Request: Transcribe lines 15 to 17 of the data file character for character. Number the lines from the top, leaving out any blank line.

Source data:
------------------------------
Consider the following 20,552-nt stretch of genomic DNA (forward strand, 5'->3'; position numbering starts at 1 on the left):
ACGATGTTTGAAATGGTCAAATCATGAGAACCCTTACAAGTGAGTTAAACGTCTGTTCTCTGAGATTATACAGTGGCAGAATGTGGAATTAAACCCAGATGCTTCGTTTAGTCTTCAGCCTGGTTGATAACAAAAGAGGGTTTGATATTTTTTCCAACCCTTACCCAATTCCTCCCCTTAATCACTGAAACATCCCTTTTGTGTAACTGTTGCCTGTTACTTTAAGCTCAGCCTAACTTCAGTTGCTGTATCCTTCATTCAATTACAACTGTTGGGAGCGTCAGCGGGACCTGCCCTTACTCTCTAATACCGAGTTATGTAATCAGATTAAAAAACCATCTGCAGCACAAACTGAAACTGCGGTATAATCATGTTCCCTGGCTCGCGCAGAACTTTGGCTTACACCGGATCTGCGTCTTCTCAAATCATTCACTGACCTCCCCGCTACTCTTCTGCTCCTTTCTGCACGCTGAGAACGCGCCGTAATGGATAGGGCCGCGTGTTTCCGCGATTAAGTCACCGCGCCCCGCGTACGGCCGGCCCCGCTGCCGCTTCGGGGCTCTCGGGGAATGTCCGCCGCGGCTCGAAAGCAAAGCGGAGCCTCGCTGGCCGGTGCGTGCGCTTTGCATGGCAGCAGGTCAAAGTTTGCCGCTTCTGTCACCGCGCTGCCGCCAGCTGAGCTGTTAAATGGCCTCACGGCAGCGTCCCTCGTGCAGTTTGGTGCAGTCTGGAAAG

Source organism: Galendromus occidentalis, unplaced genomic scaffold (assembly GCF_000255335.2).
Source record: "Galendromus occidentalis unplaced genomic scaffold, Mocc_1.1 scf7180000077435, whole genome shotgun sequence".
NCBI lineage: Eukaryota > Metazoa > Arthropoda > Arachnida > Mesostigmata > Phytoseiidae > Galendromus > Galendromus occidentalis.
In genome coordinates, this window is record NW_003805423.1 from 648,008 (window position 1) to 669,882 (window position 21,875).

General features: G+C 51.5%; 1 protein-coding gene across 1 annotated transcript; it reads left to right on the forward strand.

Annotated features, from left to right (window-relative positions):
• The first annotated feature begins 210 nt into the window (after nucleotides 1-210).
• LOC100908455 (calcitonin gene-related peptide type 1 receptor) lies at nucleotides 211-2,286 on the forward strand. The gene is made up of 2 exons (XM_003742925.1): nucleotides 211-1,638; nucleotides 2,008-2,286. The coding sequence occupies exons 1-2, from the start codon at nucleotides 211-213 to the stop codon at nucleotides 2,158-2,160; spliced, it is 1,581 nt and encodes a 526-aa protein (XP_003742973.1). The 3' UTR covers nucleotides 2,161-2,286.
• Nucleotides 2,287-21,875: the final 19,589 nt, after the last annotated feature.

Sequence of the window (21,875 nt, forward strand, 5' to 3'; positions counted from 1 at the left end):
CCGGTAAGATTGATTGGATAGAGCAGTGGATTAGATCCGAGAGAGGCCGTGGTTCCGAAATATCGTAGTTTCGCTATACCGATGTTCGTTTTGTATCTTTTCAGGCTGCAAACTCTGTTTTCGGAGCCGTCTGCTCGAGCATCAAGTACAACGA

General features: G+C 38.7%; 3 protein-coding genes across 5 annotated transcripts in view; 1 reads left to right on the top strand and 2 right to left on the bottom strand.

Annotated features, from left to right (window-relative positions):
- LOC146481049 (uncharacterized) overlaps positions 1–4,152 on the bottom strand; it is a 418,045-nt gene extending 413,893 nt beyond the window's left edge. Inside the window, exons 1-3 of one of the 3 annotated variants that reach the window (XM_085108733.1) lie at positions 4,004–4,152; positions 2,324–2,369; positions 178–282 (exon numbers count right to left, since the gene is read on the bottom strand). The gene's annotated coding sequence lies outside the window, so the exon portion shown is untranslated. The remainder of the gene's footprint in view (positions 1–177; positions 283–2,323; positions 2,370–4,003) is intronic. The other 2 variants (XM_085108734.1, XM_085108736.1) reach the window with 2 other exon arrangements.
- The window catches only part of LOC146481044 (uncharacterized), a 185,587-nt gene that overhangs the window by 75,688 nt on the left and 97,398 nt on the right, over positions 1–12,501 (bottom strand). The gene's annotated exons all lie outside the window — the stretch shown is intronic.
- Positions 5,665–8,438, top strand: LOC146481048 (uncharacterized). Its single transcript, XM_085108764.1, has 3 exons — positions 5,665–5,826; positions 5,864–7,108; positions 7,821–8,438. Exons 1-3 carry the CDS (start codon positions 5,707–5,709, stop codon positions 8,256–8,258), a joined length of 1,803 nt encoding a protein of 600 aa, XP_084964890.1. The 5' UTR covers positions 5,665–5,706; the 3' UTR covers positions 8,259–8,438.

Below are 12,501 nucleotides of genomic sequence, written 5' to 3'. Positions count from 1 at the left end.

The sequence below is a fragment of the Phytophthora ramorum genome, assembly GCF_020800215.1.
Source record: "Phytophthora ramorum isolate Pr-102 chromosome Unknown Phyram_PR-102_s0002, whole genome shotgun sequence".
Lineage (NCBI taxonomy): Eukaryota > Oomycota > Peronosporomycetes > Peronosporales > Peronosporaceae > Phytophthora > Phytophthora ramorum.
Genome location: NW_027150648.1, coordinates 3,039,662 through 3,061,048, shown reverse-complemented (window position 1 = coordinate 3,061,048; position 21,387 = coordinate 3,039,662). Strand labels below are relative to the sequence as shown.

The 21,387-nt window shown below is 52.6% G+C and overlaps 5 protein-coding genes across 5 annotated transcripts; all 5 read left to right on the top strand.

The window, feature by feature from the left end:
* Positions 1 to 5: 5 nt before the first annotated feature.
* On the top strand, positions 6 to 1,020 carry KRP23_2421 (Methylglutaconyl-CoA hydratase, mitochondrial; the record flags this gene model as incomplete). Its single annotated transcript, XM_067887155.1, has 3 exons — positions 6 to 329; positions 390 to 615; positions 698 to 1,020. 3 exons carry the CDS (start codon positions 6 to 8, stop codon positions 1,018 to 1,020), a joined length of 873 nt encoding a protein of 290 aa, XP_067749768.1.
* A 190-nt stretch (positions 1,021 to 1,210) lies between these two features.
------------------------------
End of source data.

Annotated features, from left to right (window-relative positions):
- LOC146481049 (uncharacterized) overlaps positions 1–4,152 on the bottom strand; it is a 418,045-nt gene extending 413,893 nt beyond the window's left edge. Inside the window, exons 1-3 of one of the 3 annotated variants that reach the window (XM_085108733.1) lie at positions 4,004–4,152; positions 2,324–2,369; positions 178–282 (exon numbers count right to left, since the gene is read on the bottom strand). The gene's annotated coding sequence lies outside the window, so the exon portion shown is untranslated. The remainder of the gene's footprint in view (positions 1–177; positions 283–2,323; positions 2,370–4,003) is intronic. The other 2 variants (XM_085108734.1, XM_085108736.1) reach the window with 2 other exon arrangements.
- The window catches only part of LOC146481044 (uncharacterized), a 185,587-nt gene that overhangs the window by 75,688 nt on the left and 97,398 nt on the right, over positions 1–12,501 (bottom strand). The gene's annotated exons all lie outside the window — the stretch shown is intronic.